Science

What is it? Stellar Classification

Stars light up the night sky. But as we saw a couple of weeks ago, not all stars are the same.

Thanks to the Hertzsprung-Russell diagram, we can easily see that there is a relationship between the surface temperature of a star and the star’s luminosity. This relationship can tell us a lot about stellar populations, but there’s even more information on that diagram. Let’s look at it again.

Source: European Space Agency

OK, so there’s luminosity on the vertical axis and surface temperature on the horizontal axis. But there’s something else on the horizontal axis. Nonsense letters.

OR ARE THEY? (Hint: No, they are not.)

These letters – O, B, A, F, G, K, and M – represent stellar spectral classes. Specifically, they represent measurements of absorption lines in a star’s spectrum.

Wait, back up. What’s an absorption line? Great question. Let’s pretend for a second that you’re looking at a bright, hot object behind a thin film of gas that is much cooler than the bright, hot object. The gas absorbs some of the heat and light from the bright, hot object, so if we tried to measure the spectrum of our bright, hot object, we would see features that indicate that the gas is taking some energy away at certain wavelengths.

Different stars have different absorption lines, depending on the types of elements the star is made of. We can use these differences to classify stars into spectral classes. Annie Jump Cannon of the Harvard College Observatory is credited with developing this particular stellar classification system.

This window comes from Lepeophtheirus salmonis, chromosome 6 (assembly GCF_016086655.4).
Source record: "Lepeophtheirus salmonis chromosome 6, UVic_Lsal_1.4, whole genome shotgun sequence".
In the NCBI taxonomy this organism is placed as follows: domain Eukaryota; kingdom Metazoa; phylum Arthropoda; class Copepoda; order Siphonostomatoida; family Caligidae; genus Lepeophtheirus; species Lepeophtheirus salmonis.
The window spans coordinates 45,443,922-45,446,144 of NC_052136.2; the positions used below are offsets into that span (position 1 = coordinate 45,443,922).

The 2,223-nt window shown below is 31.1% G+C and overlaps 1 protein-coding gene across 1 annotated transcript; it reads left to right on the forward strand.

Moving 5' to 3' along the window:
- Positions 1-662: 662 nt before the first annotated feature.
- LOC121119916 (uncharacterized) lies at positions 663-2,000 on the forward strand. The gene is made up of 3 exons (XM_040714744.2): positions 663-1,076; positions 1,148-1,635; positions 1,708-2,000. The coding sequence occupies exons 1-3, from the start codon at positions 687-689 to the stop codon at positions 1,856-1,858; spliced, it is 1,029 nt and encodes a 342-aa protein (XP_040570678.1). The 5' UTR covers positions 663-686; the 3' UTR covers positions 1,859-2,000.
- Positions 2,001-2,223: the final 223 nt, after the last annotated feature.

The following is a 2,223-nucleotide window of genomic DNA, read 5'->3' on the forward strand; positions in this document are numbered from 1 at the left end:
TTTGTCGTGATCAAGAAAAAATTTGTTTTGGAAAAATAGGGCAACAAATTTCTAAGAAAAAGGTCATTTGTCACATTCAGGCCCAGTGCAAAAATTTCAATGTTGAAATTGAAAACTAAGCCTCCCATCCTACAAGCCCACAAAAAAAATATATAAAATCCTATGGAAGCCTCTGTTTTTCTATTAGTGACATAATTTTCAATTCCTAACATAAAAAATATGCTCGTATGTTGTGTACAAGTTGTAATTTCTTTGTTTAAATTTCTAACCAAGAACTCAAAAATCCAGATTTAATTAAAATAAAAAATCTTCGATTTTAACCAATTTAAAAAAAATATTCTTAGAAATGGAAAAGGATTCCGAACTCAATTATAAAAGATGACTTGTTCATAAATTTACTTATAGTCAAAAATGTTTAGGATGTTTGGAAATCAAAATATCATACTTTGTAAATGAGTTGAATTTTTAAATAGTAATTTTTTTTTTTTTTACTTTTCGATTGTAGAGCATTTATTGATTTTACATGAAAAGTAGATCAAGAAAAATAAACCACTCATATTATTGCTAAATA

So…what do the letters mean. As you can see from the H-R diagram, stars get cooler as you move from O-type stars to M-type. The biggest and shortest-lived stars are O- and B-type stars. A-type stars are kind of a blue-white and make up most of the stars we can see with the naked eye. F-type stars are more white. K-type stars are more orange and slightly cooler than the sun. The most common type of star, though, is the M-type star, which is also the smallest and least luminous.

G-type stars like our sun are yellow and, to paraphrase They Might Be Giants, middle-sized. These stars are interesting. There is something called the Yellow Evolutionary Void. Through their evolution, supergiant stars will swing between O- and B-type stars and K- and M-type stars. They don’t spend very much time as a yellow G-type.

Of course, the universe doesn’t necessarily like to pack things into such categories so neatly. There are extended categories for stars smaller and less luminous than M-type stars and for stars made of carbon. White dwarf stars have their own spectral classification system. Even within the original Harvard classification outlined here, there are subclasses that encompass more variation.

It’s amazing that these miasmas of incandescent plasma can vary in size, temperature, and chemical makeup. This is barely scratching the surface. It’s even more amazing that humans, stuck on our own little planet, managed to figure all of this out.

Featured image credit: Wikipedia

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Mindy

Mindy

Mindy is an attorney and Managing Editor of Teen Skepchick. She hates the law and loves stars. You can follow her on Twitter and on Google+.

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